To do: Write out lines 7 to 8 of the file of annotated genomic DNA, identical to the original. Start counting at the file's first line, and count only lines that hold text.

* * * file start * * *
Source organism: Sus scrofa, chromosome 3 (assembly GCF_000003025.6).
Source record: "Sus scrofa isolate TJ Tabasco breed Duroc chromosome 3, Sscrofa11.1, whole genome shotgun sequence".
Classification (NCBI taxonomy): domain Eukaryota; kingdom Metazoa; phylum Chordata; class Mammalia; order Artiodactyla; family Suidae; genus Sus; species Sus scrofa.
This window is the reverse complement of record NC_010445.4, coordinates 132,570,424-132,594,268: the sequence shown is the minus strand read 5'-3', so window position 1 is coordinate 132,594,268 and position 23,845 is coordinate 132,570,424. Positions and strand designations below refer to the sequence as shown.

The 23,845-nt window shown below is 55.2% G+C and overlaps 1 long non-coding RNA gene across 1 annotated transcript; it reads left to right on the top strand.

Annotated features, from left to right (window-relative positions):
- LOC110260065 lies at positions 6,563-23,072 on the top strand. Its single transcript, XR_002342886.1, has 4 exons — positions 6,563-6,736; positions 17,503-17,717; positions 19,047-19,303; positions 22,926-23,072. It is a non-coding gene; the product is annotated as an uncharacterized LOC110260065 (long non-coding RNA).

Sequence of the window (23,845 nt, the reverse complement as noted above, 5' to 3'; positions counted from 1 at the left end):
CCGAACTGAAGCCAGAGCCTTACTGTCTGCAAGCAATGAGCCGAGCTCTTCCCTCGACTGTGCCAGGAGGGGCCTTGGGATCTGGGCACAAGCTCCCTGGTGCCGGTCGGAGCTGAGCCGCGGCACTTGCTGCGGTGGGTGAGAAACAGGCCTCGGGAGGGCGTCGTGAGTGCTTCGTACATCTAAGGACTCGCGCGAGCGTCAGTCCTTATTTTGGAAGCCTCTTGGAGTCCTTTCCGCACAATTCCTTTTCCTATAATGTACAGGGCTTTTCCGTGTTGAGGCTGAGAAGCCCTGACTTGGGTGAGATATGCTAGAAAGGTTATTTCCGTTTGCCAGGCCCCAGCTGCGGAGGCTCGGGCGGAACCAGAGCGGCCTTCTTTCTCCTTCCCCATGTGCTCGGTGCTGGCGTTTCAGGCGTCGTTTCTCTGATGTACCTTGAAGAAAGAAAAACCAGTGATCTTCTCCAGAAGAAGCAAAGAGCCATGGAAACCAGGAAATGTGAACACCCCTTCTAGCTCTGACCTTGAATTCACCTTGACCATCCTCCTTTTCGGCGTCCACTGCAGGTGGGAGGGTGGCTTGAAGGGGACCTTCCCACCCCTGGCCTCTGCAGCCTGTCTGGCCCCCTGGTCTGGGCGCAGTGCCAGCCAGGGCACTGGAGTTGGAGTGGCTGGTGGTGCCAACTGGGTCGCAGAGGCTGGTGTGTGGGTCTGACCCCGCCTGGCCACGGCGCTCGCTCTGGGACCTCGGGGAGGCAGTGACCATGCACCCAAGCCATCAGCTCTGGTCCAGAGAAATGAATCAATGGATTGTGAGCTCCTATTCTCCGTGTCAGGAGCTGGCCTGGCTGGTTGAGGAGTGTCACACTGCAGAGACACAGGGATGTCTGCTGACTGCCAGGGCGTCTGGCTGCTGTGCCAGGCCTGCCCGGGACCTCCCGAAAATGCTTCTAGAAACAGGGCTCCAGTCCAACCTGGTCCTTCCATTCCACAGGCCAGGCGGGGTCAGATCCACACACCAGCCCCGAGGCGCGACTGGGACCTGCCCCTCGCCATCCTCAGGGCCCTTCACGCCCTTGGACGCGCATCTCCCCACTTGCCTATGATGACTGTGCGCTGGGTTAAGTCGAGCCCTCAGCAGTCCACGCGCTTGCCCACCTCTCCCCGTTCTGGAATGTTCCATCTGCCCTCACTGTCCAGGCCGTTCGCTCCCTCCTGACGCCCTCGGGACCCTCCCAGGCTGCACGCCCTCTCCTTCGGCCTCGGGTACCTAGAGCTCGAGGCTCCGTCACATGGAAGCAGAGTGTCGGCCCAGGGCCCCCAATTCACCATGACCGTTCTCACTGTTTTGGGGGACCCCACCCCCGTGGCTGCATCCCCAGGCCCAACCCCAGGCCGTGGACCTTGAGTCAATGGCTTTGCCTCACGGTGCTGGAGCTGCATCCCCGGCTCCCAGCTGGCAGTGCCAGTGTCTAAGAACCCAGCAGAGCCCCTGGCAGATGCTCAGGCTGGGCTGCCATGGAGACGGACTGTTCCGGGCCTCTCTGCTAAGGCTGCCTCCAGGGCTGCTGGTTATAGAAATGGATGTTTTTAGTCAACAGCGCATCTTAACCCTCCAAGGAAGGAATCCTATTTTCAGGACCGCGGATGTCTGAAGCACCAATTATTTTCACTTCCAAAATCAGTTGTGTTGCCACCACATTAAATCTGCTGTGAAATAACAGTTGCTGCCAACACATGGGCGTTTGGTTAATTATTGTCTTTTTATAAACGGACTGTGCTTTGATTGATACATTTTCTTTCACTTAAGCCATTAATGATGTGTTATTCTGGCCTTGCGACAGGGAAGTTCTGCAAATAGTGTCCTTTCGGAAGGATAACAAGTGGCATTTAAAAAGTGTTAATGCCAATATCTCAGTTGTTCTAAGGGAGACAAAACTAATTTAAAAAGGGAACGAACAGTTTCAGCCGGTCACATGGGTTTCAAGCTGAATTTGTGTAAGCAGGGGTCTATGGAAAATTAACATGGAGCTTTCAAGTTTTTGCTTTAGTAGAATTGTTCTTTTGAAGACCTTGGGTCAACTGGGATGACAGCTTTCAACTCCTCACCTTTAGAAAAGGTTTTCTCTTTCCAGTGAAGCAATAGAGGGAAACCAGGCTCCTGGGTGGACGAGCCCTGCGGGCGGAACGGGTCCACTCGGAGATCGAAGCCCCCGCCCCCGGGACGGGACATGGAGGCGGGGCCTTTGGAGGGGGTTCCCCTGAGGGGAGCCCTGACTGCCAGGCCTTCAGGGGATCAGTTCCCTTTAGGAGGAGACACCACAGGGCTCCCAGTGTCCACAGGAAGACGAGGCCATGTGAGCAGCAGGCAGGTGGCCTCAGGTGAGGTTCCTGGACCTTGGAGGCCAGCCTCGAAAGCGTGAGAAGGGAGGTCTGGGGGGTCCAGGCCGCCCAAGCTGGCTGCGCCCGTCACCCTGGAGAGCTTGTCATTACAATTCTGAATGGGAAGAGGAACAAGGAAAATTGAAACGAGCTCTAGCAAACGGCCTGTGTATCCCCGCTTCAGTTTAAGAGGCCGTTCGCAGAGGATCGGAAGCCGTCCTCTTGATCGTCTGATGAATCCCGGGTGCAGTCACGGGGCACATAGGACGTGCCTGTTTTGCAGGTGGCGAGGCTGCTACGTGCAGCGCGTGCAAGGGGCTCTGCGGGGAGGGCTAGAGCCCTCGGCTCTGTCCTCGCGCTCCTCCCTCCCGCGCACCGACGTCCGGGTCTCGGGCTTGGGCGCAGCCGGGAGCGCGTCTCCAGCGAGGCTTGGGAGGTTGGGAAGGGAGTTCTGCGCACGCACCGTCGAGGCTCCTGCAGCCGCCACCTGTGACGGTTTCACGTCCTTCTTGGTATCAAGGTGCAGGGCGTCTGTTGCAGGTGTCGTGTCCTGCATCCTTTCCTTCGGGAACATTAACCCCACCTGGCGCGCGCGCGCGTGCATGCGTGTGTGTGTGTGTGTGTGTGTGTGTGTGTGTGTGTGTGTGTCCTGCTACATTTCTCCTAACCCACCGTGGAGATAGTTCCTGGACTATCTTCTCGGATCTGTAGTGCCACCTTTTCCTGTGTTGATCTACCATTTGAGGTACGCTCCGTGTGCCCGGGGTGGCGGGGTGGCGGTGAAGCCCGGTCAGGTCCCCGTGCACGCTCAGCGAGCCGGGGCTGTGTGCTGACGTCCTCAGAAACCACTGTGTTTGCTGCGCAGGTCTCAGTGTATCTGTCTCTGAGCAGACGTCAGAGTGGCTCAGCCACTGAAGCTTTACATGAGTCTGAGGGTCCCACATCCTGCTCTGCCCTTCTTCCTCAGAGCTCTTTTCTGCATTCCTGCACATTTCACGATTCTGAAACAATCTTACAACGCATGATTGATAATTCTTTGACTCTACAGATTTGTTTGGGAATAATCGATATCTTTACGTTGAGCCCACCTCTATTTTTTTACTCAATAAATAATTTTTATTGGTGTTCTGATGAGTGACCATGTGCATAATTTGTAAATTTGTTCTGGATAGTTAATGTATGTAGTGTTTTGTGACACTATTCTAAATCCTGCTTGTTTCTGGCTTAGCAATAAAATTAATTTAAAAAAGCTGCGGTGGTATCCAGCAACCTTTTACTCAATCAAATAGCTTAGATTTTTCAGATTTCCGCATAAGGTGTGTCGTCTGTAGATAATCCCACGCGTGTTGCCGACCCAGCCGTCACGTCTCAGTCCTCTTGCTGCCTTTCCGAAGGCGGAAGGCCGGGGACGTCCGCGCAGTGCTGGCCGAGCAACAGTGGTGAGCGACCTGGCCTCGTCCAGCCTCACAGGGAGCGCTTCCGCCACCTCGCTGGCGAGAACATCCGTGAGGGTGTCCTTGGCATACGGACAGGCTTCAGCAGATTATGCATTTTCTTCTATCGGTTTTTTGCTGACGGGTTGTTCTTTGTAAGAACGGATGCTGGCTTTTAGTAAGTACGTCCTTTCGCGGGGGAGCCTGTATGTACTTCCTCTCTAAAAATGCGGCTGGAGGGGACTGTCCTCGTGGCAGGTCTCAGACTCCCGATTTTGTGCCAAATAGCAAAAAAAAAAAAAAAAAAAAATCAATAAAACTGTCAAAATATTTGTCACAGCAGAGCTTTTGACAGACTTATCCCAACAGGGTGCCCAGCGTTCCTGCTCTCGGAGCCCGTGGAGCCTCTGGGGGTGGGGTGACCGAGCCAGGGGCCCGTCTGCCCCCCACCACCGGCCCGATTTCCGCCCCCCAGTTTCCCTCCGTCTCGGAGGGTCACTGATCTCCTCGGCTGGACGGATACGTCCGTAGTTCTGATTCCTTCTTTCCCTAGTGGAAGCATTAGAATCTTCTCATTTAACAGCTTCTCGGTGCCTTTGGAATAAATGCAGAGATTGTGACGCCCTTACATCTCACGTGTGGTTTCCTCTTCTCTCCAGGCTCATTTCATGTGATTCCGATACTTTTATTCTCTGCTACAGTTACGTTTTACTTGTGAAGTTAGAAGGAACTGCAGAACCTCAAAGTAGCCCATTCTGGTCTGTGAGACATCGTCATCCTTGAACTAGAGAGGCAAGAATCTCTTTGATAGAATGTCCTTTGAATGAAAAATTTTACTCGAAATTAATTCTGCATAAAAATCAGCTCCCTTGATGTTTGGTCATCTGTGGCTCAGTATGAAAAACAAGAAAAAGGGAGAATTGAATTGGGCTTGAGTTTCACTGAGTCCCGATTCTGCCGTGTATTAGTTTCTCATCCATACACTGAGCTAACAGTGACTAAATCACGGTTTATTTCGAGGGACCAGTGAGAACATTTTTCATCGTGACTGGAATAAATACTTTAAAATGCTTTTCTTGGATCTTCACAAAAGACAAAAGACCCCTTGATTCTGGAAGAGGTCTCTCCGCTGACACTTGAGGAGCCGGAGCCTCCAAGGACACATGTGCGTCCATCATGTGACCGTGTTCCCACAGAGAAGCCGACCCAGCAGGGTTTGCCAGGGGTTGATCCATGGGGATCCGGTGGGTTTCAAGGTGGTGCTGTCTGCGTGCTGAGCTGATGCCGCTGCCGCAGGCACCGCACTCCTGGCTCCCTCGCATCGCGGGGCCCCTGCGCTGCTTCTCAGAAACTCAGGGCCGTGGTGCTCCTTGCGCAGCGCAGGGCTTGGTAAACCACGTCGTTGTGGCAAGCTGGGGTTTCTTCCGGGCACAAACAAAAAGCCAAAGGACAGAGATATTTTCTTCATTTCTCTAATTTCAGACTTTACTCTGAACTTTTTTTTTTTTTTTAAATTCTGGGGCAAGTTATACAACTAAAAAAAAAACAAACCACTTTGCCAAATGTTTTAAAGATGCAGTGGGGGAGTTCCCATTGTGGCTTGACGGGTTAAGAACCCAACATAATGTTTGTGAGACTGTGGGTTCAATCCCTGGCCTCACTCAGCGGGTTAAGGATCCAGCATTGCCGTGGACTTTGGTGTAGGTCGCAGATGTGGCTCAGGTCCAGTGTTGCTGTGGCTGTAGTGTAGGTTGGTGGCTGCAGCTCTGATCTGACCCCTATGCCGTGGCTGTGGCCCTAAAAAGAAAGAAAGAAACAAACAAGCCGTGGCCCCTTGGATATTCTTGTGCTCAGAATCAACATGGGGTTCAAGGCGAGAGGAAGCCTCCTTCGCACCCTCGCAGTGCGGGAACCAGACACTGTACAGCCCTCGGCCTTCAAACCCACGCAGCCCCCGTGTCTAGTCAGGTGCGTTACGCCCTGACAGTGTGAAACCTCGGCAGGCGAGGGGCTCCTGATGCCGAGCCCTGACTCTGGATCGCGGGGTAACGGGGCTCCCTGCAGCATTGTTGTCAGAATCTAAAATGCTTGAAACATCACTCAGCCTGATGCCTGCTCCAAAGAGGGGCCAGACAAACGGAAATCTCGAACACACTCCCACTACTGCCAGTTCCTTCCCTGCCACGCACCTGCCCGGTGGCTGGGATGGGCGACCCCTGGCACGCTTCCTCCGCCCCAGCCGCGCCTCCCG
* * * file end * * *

- LOC110260065 lies at positions 6,563-23,072 on the top strand. Its single transcript, XR_002342886.1, has 4 exons — positions 6,563-6,736; positions 17,503-17,717; positions 19,047-19,303; positions 22,926-23,072. It is a non-coding gene; the product is annotated as an uncharacterized LOC110260065 (long non-coding RNA).

Sequence of the window (23,845 nt, the reverse complement as noted above, 5' to 3'; positions counted from 1 at the left end):